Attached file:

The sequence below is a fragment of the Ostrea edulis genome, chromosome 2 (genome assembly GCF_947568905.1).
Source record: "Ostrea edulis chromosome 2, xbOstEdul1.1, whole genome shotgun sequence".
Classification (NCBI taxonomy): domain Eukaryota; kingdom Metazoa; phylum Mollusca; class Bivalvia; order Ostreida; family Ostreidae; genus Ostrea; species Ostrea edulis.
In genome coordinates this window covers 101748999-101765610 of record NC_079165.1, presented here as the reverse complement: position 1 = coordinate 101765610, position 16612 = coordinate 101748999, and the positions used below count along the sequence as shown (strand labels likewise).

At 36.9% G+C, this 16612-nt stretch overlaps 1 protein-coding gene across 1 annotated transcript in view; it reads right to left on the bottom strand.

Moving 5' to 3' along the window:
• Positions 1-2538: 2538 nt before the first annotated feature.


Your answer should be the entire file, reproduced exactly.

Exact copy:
The sequence below is a fragment of the Ostrea edulis genome, chromosome 2 (genome assembly GCF_947568905.1).
Source record: "Ostrea edulis chromosome 2, xbOstEdul1.1, whole genome shotgun sequence".
Classification (NCBI taxonomy): domain Eukaryota; kingdom Metazoa; phylum Mollusca; class Bivalvia; order Ostreida; family Ostreidae; genus Ostrea; species Ostrea edulis.
In genome coordinates this window covers 101748999-101765610 of record NC_079165.1, presented here as the reverse complement: position 1 = coordinate 101765610, position 16612 = coordinate 101748999, and the positions used below count along the sequence as shown (strand labels likewise).

At 36.9% G+C, this 16612-nt stretch overlaps 1 protein-coding gene across 1 annotated transcript in view; it reads right to left on the bottom strand.

Moving 5' to 3' along the window:
• Positions 1-2538: 2538 nt before the first annotated feature.